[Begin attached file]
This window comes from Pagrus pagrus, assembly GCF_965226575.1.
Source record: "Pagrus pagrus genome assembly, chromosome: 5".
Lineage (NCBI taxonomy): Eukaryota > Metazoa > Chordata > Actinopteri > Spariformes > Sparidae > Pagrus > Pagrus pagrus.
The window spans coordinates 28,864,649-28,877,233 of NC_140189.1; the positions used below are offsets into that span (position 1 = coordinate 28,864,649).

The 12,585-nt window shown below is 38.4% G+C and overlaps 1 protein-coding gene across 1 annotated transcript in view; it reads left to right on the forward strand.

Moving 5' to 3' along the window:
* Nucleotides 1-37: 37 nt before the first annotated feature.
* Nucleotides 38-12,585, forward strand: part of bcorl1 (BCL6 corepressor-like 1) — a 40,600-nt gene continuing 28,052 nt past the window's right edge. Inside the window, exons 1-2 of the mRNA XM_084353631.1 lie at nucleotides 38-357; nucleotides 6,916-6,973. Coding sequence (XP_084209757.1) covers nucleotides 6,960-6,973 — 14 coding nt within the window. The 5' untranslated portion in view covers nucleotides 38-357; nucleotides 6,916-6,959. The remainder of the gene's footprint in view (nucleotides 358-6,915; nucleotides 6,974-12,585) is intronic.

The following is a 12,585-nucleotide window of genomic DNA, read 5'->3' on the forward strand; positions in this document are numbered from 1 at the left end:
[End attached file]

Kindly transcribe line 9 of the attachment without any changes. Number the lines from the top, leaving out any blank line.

The following is a 12,585-nucleotide window of genomic DNA, read 5'->3' on the forward strand; positions in this document are numbered from 1 at the left end: